The Last Guardian doesn't much care for convention. Fumito Ueda's fantasy adventure may have taken the best part of a decade to deploy, but Team ICO's creative vision was never to blame. This bewilderingly brilliant yarn about a boy and a bird sticks so rigidly to a singular ideal that it's almost detrimental at times. And yet, it's hard not to be enamoured by this touching tale of companionship. It's not perfect, but sometimes it's the imperfections that help us to fall in love.

The game borrows liberally from its forebears: the bloomy, ostentatious architecture of ICO's castle provides the backdrop for all of the buccaneering that you'll be getting up to; the concept of enormous computer controlled creatures from Shadow of the Colossus forms the foundation of a friendship that you'll struggle to forget. But these obvious associations aside, this PlayStation 4 exclusive is very much its own beast.

And there are occasions where that can frustrate. The robed protagonist – diminutive in scale but boasting a big heart – is gangly and awkward to manoeuvre; strange controller mapping and a heavy physics system means that he can be difficult to position. Meanwhile, the feisty phoenix – who goes by the name Trico or Toriko depending upon who you listen to – can be contrary, ignoring instructions akin to a real animal.

But much of this is by design. When you're haphazardly running across roof-top beams, desperately attempting to drop a drawbridge in order to save a stranded Trico from the attacks of the ethereal enemies who populate the game world, the deliberate controls contribute to a kind of white-knuckle tension seldom seen in even the best survival horror games. And for all of the animal's disobedient behaviour, perseverance helps you to establish a pet-like relationship with the fantastical fowl.

They may barely utter a word, but make no mistake, these are two of the most relatable and believable protagonists ever to grace this industry. And while that may be taken as a slight against the medium at large, it's more a compliment to Ueda-san's unending genius. The animation work which imbues both heroes with such emotion is frankly staggering, and the set-pieces create a sense of scale rarely seen outside of the likes of Uncharted and God of War.

It's hard to imagine how this was ever envisioned for the PlayStation 3, then – especially when even the supercharged PS4 Pro struggles to match Japan Studio's seemingly limitless vision. But while the performance problems do grate, acknowledgement must go to the sheer ambition on display here; the game world folds in on itself, teasing areas that you're yet to encounter, and reminding you of districts that you've long since conquered.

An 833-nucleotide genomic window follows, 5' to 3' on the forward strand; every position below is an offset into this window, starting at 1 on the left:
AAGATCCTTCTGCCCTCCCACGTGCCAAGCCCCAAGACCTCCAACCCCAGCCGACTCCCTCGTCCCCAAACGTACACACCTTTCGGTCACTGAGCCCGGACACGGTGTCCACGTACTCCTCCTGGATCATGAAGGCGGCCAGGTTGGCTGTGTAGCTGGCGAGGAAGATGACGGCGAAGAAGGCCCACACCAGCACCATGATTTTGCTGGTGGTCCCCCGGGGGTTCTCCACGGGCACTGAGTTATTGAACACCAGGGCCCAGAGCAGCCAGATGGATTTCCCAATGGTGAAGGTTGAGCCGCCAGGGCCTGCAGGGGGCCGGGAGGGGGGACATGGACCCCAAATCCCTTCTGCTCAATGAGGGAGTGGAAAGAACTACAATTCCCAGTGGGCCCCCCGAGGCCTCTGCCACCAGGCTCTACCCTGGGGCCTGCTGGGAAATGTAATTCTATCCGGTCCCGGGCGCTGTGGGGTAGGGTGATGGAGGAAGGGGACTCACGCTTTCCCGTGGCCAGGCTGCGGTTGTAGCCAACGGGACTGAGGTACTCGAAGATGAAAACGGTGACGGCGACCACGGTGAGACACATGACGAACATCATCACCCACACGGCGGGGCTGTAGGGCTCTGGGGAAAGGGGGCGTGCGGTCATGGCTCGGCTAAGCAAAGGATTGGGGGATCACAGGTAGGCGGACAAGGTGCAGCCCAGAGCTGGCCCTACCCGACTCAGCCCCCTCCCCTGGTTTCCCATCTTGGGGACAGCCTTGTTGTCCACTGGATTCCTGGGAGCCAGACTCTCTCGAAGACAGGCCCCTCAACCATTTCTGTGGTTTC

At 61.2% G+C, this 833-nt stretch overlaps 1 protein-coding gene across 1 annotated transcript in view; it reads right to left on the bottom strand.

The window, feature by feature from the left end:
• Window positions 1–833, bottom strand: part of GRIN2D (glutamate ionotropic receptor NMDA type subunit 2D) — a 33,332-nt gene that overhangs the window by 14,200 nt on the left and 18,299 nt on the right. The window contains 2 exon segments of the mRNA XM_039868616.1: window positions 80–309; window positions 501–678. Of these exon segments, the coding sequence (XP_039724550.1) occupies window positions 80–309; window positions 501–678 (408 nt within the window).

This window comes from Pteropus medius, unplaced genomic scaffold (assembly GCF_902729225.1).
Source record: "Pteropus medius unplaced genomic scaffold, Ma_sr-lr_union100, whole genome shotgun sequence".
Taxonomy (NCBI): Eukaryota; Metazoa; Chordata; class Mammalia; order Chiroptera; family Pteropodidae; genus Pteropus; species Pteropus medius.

There are some staggering, sky-high platforming sequences over the course of the campaign, and these are interspersed with puzzles that will require you to manipulate Trico in order to achieve your goals. The game gleefully leaves you unaided, so it's down to you and your understanding of the animal in order to solve conundrums that range from creating makeshift catapults to manipulating the flow of water. Each headscratcher is more imaginative than the last.

It can, unquestionably, be irritating when you feel like you've solved a puzzle, only for the animal to not follow out your commands. But this only makes it more satisfying when you clamber upon its feathered back, and it carries out your instructions without thought. The game gives you the tools to manage the beast as though it's a living thing: you need to pet it to calm its nerves; feed it to maintain its strength. And it's through this effort that you'll get your just rewards.

These prizes expand beyond a blossoming bromance, though: The Last Guardian does away with XP drip feeding and unlocks, opting instead to reward you with memorable moments. These may span a glimpse of a gorgeous, natural vista – or a moment with Trico, as he washes clean his feathers by rolling gleefully in a shallow pool. There are no menus or user interfaces here; the game itself is the reward, and it's refreshingly old-school in that regard.

But it looks incredible. The lighting, so ethereal, is exceptional, and the sense of scale as Trico bounds across collapsing buildings is out of this world. It's all complemented, of course, by an understated musical score which emphasises wind instruments and gives the whole affair a necessary air of whimsy. The world, intricately detailed as it is, feels like a third character here; the lore is never expanded, and yet it exudes every inch of meticulously detailed architecture.

Conclusion

The Last Guardian is a modern masterpiece, and a worthy addition to Team ICO's already flawless track record. Some will be unable to look past the mechanical shortcomings, but they'll be missing out on one of the most meaningful and truly original experiences in years.